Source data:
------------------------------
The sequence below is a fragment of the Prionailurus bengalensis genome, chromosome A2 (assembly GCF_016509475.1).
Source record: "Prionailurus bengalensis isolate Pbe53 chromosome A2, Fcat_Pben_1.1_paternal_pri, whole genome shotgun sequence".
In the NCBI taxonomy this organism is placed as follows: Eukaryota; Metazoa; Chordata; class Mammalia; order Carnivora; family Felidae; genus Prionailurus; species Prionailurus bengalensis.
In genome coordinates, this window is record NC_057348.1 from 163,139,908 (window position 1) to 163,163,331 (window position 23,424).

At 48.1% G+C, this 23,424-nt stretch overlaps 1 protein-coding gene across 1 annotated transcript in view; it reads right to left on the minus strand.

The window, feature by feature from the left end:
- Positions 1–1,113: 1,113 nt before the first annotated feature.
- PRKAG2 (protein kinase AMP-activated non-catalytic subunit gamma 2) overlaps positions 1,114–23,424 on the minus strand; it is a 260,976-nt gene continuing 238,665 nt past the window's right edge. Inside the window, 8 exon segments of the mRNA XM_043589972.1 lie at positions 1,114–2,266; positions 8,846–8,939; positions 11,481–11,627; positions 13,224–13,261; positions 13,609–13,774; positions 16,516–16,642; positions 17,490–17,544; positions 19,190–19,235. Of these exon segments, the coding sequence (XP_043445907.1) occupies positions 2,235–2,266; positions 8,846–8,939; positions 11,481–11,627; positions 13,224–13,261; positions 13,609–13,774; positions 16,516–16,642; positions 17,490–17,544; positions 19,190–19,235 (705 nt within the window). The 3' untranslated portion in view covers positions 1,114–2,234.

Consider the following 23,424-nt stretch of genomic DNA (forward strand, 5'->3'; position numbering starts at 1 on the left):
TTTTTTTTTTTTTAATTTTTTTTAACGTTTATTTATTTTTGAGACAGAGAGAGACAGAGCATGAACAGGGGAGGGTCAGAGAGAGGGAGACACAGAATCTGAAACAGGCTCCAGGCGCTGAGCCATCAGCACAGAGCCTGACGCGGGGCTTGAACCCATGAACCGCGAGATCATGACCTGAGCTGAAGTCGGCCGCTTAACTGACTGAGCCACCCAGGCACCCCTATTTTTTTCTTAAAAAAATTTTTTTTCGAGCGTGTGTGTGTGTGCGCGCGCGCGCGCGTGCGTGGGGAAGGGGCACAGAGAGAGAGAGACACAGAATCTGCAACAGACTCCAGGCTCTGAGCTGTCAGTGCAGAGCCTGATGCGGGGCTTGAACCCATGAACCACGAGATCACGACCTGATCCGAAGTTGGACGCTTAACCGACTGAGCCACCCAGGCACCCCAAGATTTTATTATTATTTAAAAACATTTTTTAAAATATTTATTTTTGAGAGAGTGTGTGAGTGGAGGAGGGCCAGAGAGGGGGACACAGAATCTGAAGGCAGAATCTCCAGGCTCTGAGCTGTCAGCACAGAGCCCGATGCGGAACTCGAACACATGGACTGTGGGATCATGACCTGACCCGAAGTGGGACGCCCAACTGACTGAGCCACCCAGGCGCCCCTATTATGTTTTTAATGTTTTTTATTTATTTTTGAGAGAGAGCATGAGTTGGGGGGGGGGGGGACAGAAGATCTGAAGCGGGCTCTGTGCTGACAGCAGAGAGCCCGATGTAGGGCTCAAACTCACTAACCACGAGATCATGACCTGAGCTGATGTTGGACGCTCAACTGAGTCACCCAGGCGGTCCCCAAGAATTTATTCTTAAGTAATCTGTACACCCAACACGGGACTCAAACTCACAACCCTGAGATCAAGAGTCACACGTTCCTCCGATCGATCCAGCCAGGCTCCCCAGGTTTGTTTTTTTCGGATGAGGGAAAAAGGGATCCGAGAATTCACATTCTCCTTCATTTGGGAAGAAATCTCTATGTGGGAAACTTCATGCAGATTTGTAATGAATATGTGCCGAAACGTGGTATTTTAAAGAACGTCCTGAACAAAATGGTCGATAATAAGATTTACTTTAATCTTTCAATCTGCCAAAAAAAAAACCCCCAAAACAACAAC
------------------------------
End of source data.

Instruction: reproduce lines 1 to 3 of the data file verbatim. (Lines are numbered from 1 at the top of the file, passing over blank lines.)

The sequence below is a fragment of the Prionailurus bengalensis genome, chromosome A2 (assembly GCF_016509475.1).
Source record: "Prionailurus bengalensis isolate Pbe53 chromosome A2, Fcat_Pben_1.1_paternal_pri, whole genome shotgun sequence".
In the NCBI taxonomy this organism is placed as follows: Eukaryota; Metazoa; Chordata; class Mammalia; order Carnivora; family Felidae; genus Prionailurus; species Prionailurus bengalensis.